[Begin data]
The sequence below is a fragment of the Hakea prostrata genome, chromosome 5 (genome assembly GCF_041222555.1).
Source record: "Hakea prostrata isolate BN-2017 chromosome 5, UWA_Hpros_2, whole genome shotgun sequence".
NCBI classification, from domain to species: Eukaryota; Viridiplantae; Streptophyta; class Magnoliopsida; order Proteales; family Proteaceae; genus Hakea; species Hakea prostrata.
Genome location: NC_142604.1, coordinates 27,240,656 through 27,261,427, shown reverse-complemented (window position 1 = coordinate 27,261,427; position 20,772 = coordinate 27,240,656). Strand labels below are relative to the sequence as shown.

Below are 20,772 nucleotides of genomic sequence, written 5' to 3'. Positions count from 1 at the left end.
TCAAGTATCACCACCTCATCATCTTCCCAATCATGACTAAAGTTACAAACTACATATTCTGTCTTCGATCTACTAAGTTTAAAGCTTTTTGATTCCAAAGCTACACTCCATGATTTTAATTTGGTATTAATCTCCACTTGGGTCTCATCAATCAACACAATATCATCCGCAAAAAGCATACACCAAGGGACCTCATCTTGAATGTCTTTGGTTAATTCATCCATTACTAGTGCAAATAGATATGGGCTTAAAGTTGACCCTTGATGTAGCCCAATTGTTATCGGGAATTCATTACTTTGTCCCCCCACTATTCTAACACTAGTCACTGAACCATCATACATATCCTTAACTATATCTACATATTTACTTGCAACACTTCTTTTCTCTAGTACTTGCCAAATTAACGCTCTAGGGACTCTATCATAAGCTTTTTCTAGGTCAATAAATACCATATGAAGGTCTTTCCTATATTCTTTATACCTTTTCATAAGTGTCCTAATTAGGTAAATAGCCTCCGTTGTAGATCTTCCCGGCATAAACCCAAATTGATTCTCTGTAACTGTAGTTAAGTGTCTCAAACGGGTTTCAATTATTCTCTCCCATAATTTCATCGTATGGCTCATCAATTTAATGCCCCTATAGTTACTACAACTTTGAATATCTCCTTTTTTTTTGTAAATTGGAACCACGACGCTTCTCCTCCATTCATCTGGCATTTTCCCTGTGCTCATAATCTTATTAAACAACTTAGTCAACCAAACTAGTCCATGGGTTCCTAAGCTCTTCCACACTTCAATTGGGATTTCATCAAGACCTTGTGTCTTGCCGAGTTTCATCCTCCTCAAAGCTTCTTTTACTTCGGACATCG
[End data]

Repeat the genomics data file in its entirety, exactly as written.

The sequence below is a fragment of the Hakea prostrata genome, chromosome 5 (genome assembly GCF_041222555.1).
Source record: "Hakea prostrata isolate BN-2017 chromosome 5, UWA_Hpros_2, whole genome shotgun sequence".
NCBI classification, from domain to species: Eukaryota; Viridiplantae; Streptophyta; class Magnoliopsida; order Proteales; family Proteaceae; genus Hakea; species Hakea prostrata.
Genome location: NC_142604.1, coordinates 27,240,656 through 27,261,427, shown reverse-complemented (window position 1 = coordinate 27,261,427; position 20,772 = coordinate 27,240,656). Strand labels below are relative to the sequence as shown.

Below are 20,772 nucleotides of genomic sequence, written 5' to 3'. Positions count from 1 at the left end.
TCAAGTATCACCACCTCATCATCTTCCCAATCATGACTAAAGTTACAAACTACATATTCTGTCTTCGATCTACTAAGTTTAAAGCTTTTTGATTCCAAAGCTACACTCCATGATTTTAATTTGGTATTAATCTCCACTTGGGTCTCATCAATCAACACAATATCATCCGCAAAAAGCATACACCAAGGGACCTCATCTTGAATGTCTTTGGTTAATTCATCCATTACTAGTGCAAATAGATATGGGCTTAAAGTTGACCCTTGATGTAGCCCAATTGTTATCGGGAATTCATTACTTTGTCCCCCCACTATTCTAACACTAGTCACTGAACCATCATACATATCCTTAACTATATCTACATATTTACTTGCAACACTTCTTTTCTCTAGTACTTGCCAAATTAACGCTCTAGGGACTCTATCATAAGCTTTTTCTAGGTCAATAAATACCATATGAAGGTCTTTCCTATATTCTTTATACCTTTTCATAAGTGTCCTAATTAGGTAAATAGCCTCCGTTGTAGATCTTCCCGGCATAAACCCAAATTGATTCTCTGTAACTGTAGTTAAGTGTCTCAAACGGGTTTCAATTATTCTCTCCCATAATTTCATCGTATGGCTCATCAATTTAATGCCCCTATAGTTACTACAACTTTGAATATCTCCTTTTTTTTTGTAAATTGGAACCACGACGCTTCTCCTCCATTCATCTGGCATTTTCCCTGTGCTCATAATCTTATTAAACAACTTAGTCAACCAAACTAGTCCATGGGTTCCTAAGCTCTTCCACACTTCAATTGGGATTTCATCAAGACCTTGTGTCTTGCCGAGTTTCATCCTCCTCAAAGCTTCTTTTACTTCGGACATCG